On Saturday, April 13 at 4:30 p.m., musicians will perform in memory of Bob Anderson (1917-2012), the founding conductor and music director of Cascade Symphony for its first 30 years, from 1962-92.
There will be several small ensembles representing the orchestra: a string quintet, a cello quartet, a marimba duet, a piece for oboe and piano, a piece for brass, and a solo by our former principal cellist, Barbara Johnston.
The concert also features performers from Sno-King Community Chorale, Seattle Jazz Singers and others.
The free concert is at Trinity Lutheran Church, 6215 196th St. SW, Lynnwood.
More about Bob Anderson from Donn and Evangeline Anderson, Carol Anderson:
Robert Anderson | 1917-2012
Bob was born in the gold-rush village of Nome, Alaska in 1917, after his parents, Axel and Jenny immigrated from western Sweden. They survived the Spanish Flu epidemic that killed most of Nome’s inhabitants and moved to Seattle in 1918, settling near Green Lake. Bob learned English, entered school and began violin studies with Erick Koker at age 9. Following Axel’s death in 1934, Bob helped support his mother and brother Harold by teaching privately, playing events at the Olympic Hotel, working the Alaska ferries during the summer, running a news stand in Seattle’s Fremont neighborhood and grinding
coffee beans for Al Manning’s restaurants. He graduated from Lincoln High School in 1936 and enrolled at the UW as a Music Major with teaching credentials. Following Jenny’s death in 1939, Bob moved to Minneapolis to help his brother finish high school and studied with Harold Ayres, the Concert Master of the then-Minneapolis Symphony.
Returning to Seattle, Bob recalled the day he heard the news of the Pearl Harbor tragedy – riding the ferry to his teaching job at Bremerton High School. This job granted him a deferred deployment after he enlisted in the U.S. Army in January 1942. The deferred deployment permitted the “encounter” that would change his life from wandering musician to husband, father, teacher and conductor. The huge doors of the UW Music Department may still bear the marks of his “meeting up with” (read: knocking her off her feet) a pretty 20-year old Army General’s daughter, newly arrived in Seattle. The rest is history.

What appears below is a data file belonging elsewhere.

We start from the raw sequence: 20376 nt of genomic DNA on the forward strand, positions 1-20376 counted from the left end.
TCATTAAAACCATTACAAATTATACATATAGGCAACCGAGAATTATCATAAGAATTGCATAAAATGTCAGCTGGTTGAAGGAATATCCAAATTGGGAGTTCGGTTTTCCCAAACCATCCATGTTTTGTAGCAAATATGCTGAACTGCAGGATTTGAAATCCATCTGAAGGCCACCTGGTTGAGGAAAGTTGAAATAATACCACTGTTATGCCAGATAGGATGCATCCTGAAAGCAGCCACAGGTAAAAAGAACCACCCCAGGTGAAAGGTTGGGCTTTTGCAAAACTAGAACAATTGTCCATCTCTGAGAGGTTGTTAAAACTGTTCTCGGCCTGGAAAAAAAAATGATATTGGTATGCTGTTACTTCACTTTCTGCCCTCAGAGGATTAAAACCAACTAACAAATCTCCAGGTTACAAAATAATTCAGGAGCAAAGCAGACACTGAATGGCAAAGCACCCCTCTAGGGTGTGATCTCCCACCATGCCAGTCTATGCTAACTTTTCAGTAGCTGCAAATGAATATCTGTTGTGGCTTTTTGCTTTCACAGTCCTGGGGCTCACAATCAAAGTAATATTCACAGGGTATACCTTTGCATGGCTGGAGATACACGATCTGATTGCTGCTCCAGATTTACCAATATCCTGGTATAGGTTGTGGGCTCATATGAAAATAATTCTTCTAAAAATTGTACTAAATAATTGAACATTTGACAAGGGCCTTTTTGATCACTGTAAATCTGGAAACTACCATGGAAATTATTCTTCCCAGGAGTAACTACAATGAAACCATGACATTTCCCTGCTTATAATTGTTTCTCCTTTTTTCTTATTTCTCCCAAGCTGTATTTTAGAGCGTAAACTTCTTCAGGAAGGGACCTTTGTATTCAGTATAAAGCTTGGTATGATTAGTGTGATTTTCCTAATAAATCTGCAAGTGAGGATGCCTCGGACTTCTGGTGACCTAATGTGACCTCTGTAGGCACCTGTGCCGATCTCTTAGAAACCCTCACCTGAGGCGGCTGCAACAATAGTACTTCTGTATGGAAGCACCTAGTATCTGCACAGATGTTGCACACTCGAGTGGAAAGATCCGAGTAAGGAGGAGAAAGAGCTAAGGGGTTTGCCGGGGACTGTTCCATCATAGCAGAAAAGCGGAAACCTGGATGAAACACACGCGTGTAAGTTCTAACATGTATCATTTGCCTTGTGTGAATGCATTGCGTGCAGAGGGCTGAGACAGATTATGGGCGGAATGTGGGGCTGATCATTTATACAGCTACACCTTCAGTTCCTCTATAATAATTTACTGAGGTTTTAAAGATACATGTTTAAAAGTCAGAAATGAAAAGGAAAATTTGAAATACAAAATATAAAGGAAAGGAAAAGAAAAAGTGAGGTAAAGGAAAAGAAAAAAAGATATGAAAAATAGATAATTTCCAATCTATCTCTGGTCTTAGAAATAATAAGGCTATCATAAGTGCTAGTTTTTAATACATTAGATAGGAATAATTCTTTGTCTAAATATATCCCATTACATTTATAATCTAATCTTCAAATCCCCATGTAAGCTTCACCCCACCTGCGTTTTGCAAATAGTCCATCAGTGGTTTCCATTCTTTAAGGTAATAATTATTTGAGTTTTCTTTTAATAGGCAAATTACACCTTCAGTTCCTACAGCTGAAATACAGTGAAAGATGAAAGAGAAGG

Following his marriage to Georgia Olmstead, Bob went overseas in the spring of 1945, serving as S/Sgt Bandmaster in the 2nd Armored Division in Germany. When the European war was declared over, Bob completed his deployment with the 1st Armored Division at the American University in Biarritz, France, studying conducting and orchestration.
After the war, Bob started over yet again as he joined his wife, built a GI-l house, pursued a M.A. and re-secured his chair in the Seattle Symphony. He played every show, ballet, park concert, opera, circus act and musical in town. 1947 was a great year. Dad welcomed a son, Robert Donn. He was then hired to build a music program in the Edmonds School District. 1949 began a 20-year commitment to the choir of First Christian Church on Capitol Hill. In 1951, daughter Carol arrived and Bob accepted the podium of the Bremerton Symphony, which he led for nine years. He continued to build the Edmonds School District music program with staff that became life-long friends and was contracted as District Music Coordinator in 1954, a position he held until his retirement.
Beginning in 1957, Bob was awarded Ford Foundation fellowship grants to study orchestral conducting with Richard Lert, the Conductor of the Vienna Philharmonic prior to the Nazi invasion of Austria. Bob would drive the Old Highway 99 straight through and back again from the Asilomar Conference Grounds in Pacific Grove, Calif., to spend two weeks, delighted to be head down in scores, but be back in time to march in the Sea Fair parades. At the end of the four grant years, he returned to play in the Asilomar orchestra with Donn, to participate in the training of other aspiring conductors.
Meanwhile the Bremerton ferry figured again in his life, as it was on a return trip that the Cascade Symphony was envisioned, to debut in 1962. The CSO was his passion and joy for 30 years. Remembering a conversation with Jascha Heifitz backstage while stationed in New York, Bob lived by what the virtuoso reminded him – “There will always be better fiddle players than you, lots worse, so diversify. Do all that music offers.”
The tag-team race of Bob’s musical life was tempered by Georgia and with each retirement, they were able to slow down and enjoy travel to England and Scandinavia to visit family, continental Europe, Australia for Donn and Evangeline’s marriage, and Hawaii to revisit Georgia’s childhood sites.
Thank you for encouraging Dad after Mom’s death in 2002. While he was a good sport about moving to Bellingham in 2008 at the age of 90, he missed the Edmonds area very much. He made many friends while in Bellingham and they provided him with a new life and outlook (however Mondays remained “rehearsal” nights – what else do people do on Mondays?) After a short and contented stay at a Bellingham Care facility, Dad “took the 3rd ending” (his euphemism) on May 11, 2012 at nearly 95.
He laid his baton down for the last time… but the music continues.
Donn and Evangeline Anderson